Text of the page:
Eucalypt drying in the Snug
Extraction method: The leaves and small stems were crumbled up into a stainless steel pot, covered with water (tap, pH 8.8), and then simmered very, very, very gently for 1 hour.
Dyebath: Yarn was added to the dyepot with the leaves still in, as this is what is recommended for the best colour. The dyepot was hot at this point, and I was worried about adding yarn to it that way, but it turned out ok. In the future, though, I’ll do what Rebecca Burgess recommends, and soak the yarn in warm water first. The dyepot was then brought up to a super gentle simmer again and maintained for 2 hours. Jenny Dean says that it takes 3-4 hours to get the colour out of eucalyptus, but we found that it happened closer to 1.5-2 hours. The pH of the dyebath was 4.9. Again, we were very careful not to boil it. Boiling will apparently kill the colour and make you VERY SAD.
Delish-alyptus dyebath. Look at all that colour!
And now we pause to discuss the DELICIOUS SMELL that is the eucalyptus dyebath. Delicious. Wonderous. Fantabulous. I would compose odes to it. I would sing songs about it. It is worth it to dye with eucalyptus just to be able to stick your face over the dyepot and breathe in all that goodness.
The results? TOTAL SCORE! Which means, we got orange, baby!
Pretty brown and orange. My two favorite colours. :D
Note, that the superwash wool took in a much darker colour again. Of course it did. This picture isn’t quite true to colour, because the superwash actually is a more rusty-brown. That Fisherman’s wool is pretty accurate, though. That stuff came out mad orange. I love it. And bonus score? The wool comes out smelling like eucalyptus, too! I think I mentioned how good that smells…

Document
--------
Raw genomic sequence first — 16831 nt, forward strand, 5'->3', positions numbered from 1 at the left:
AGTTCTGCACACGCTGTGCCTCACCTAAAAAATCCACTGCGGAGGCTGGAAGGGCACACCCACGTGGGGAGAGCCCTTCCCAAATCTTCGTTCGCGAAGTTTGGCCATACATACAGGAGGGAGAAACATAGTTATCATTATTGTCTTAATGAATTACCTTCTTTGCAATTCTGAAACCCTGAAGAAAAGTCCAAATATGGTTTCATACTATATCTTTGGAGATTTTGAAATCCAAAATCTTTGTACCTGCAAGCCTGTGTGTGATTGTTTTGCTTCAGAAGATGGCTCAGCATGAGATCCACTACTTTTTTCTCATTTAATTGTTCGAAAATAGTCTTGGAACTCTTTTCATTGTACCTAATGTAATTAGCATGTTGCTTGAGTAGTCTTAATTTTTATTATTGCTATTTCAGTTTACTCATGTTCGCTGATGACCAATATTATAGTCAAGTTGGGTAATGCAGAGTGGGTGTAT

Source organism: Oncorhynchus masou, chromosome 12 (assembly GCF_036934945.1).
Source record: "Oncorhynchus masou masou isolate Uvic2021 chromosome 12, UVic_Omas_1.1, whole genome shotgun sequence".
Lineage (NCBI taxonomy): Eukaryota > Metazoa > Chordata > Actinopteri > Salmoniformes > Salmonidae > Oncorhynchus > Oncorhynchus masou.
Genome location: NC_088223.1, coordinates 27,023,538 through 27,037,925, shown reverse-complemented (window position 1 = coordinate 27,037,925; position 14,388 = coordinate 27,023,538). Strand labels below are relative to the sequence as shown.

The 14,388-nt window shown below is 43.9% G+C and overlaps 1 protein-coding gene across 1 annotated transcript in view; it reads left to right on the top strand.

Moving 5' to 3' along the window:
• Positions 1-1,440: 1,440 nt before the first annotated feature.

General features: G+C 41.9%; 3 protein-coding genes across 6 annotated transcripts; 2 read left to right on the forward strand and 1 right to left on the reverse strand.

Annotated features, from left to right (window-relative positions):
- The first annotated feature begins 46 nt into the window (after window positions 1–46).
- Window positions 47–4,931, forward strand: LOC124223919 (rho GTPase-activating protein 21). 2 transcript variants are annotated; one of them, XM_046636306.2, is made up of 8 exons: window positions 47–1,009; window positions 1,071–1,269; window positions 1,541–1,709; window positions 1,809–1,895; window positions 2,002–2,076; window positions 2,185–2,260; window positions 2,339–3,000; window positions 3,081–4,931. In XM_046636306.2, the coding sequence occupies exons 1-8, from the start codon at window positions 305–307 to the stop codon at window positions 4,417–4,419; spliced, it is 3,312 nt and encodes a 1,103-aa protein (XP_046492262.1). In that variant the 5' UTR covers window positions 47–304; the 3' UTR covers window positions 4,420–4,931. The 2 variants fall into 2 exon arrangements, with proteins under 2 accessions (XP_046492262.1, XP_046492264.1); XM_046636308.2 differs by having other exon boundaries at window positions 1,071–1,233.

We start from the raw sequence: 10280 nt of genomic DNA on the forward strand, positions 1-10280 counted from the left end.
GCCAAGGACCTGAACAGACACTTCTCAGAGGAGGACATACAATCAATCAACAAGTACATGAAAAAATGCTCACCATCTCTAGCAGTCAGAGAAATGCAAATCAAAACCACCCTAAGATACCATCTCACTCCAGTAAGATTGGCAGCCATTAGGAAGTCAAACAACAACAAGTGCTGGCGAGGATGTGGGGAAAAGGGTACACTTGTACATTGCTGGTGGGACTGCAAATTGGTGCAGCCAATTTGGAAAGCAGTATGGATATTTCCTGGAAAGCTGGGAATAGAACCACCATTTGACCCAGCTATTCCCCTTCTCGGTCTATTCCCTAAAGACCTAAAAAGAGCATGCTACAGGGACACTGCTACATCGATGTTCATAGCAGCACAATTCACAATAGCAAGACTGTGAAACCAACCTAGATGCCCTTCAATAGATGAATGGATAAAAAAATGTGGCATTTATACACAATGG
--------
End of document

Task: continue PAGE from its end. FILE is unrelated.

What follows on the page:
Here is the eucalyptus drying later that day. It’s been rinsed, but not washed. Superwash is on the right this time.
Eucalyptus skeins drying right after dyebath. You can see bits of leaves in it still.
For a comparison, here are my friend Kittyraja’s skeins. I’m showing these, because she used superwash and non-superwash, but both of hers were mordanted with the 8% alum 7% CoT.
mordanted superwash and non-superwash
Super orange. Awesometastic WIN!
Now, I haven’t written about the sad, sad part of Dye Day yet. That would be the stinkyass osage orange FAIL. The trauma is still too fresh. But I will talk about how well the eucalyptus works to cover up the bad, bad smells and complete lack of colour of other failed dyebaths. I overdyed this skein in the eucalyptus exhaust. The interesting thing is that I first just plunked the skein in the cold dyebath dregs just to get the smell out. And look at what it did—
Cold eucalyptus after-soak. Interesting colour…
It actually had a bit of a blueish cast to it. Mind you, this skein started out cream coloured. I wish now that I’d kept at least a sample to see how it would have dried. But I decided to reheat the dyebath to overdye the yarn. This is what I got–a very pretty and not at all stinky golden yellow.
Skein overdyed with eucalyptus exhaust
I will absolutely be dyeing with eucalyptus again. It was my favorite out of the whole day—a total sensory experience. Absolutely love it!
Live happy, dye happy!